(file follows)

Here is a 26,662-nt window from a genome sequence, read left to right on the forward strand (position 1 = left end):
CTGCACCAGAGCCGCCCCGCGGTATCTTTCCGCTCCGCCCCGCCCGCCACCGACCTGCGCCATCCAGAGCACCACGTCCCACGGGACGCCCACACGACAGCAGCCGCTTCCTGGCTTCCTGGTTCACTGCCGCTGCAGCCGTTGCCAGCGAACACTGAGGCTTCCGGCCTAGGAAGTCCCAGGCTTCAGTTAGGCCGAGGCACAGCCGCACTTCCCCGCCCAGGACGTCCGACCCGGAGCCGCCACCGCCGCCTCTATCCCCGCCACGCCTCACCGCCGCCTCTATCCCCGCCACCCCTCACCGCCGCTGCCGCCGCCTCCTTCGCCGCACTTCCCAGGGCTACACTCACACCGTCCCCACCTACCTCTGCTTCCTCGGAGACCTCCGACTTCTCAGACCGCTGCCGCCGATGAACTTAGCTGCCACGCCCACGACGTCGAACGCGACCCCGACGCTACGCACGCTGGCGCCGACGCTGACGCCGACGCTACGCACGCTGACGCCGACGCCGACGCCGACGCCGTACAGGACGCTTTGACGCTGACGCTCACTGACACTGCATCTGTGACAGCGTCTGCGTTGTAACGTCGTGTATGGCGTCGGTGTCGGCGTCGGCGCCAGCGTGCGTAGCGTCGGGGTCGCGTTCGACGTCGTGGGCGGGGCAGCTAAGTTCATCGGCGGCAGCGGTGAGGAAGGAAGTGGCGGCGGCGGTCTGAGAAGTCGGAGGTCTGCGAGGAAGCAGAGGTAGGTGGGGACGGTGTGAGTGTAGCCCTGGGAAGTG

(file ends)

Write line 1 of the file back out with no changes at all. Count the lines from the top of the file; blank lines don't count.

Here is a 26,662-nt window from a genome sequence, read left to right on the forward strand (position 1 = left end):